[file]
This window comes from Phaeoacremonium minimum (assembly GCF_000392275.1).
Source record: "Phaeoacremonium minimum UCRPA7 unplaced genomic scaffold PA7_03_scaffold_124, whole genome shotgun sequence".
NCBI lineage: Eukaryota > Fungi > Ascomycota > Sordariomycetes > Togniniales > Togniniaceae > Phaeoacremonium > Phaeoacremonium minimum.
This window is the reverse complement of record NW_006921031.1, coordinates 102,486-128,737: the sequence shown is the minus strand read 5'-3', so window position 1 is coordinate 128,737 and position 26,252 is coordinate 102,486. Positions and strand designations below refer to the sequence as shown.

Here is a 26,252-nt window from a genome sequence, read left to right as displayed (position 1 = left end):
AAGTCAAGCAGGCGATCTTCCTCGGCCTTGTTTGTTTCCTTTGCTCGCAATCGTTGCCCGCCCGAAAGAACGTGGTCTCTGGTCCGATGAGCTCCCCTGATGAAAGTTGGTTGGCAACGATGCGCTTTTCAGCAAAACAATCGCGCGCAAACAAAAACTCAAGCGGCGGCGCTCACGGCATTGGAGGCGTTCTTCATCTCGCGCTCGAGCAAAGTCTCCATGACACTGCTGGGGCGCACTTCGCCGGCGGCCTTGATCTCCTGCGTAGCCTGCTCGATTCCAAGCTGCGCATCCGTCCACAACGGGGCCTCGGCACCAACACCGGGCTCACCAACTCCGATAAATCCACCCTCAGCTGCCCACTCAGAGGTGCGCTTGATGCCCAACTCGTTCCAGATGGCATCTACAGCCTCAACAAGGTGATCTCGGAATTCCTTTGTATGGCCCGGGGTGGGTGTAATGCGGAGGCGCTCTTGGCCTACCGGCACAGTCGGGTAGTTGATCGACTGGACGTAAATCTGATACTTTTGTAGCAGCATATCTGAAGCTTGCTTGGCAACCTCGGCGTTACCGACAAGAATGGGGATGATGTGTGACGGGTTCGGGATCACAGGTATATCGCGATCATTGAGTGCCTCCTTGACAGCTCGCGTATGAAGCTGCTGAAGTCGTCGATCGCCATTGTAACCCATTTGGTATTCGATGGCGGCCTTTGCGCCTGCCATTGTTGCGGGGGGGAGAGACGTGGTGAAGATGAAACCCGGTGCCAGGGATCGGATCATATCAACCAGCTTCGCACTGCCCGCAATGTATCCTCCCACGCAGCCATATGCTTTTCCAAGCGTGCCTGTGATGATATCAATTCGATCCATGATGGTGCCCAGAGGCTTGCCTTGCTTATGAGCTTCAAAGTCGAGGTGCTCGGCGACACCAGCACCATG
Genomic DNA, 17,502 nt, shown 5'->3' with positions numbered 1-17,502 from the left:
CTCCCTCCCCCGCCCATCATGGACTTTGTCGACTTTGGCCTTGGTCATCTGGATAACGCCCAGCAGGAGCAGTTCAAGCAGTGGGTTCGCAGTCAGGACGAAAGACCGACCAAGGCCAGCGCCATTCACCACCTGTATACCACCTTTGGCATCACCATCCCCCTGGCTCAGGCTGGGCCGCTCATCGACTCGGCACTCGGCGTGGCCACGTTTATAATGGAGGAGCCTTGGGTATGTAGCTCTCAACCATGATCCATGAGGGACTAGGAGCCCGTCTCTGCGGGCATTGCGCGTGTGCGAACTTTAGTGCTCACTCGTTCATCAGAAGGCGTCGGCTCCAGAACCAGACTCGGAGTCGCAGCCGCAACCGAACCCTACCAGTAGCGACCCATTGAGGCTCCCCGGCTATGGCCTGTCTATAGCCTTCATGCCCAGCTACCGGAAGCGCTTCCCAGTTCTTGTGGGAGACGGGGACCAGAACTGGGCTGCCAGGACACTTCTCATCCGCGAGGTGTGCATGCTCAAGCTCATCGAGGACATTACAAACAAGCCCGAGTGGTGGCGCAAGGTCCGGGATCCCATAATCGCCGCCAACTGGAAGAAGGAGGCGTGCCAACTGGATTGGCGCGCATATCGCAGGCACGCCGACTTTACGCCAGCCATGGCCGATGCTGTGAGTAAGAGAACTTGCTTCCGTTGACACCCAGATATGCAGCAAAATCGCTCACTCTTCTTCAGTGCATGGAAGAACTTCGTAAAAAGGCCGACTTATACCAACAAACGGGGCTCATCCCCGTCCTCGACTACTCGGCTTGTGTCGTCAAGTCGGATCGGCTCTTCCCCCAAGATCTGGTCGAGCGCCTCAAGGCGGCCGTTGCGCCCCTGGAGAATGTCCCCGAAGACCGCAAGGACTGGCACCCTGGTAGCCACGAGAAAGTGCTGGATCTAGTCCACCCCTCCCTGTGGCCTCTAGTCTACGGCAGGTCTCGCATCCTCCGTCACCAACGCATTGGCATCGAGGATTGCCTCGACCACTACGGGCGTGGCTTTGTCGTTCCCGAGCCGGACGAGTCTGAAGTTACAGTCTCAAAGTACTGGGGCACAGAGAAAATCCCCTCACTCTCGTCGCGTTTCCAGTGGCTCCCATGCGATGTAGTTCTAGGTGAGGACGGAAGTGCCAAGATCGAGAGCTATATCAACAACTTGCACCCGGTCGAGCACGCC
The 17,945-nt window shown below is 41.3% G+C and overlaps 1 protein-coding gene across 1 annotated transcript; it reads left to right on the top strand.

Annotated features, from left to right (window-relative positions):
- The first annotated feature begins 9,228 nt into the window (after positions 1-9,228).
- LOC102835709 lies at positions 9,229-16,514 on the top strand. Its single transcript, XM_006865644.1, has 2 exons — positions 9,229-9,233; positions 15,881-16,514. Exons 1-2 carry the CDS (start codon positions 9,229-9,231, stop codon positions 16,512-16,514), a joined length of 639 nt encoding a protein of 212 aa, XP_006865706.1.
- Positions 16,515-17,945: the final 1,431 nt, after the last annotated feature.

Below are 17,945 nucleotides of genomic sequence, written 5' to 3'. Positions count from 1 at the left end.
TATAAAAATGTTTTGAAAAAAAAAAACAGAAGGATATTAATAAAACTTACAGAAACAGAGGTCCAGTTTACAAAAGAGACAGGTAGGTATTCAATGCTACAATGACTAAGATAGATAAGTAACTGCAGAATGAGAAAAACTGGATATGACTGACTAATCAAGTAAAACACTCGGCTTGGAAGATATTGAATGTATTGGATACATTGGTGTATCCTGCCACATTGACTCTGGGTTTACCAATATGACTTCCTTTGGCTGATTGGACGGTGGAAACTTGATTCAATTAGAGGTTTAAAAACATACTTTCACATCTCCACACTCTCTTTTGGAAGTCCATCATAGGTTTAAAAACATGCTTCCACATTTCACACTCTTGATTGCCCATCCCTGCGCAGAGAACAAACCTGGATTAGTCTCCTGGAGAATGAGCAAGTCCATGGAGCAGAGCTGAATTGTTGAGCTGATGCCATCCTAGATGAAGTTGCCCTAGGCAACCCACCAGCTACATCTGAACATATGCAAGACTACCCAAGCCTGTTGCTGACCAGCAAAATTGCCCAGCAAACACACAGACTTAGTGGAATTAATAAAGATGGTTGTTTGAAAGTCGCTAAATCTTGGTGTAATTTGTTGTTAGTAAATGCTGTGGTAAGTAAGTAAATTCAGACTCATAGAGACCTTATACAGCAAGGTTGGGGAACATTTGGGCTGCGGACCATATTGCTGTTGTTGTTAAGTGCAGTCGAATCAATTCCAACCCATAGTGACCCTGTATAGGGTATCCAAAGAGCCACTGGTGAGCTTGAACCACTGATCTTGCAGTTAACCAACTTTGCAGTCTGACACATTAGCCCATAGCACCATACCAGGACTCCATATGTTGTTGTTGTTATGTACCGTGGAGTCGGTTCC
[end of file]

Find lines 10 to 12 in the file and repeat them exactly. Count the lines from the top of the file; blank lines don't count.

Annotated features, from left to right (window-relative positions):
- The first annotated feature begins 9,228 nt into the window (after positions 1-9,228).
- LOC102835709 lies at positions 9,229-16,514 on the top strand. Its single transcript, XM_006865644.1, has 2 exons — positions 9,229-9,233; positions 15,881-16,514. Exons 1-2 carry the CDS (start codon positions 9,229-9,231, stop codon positions 16,512-16,514), a joined length of 639 nt encoding a protein of 212 aa, XP_006865706.1.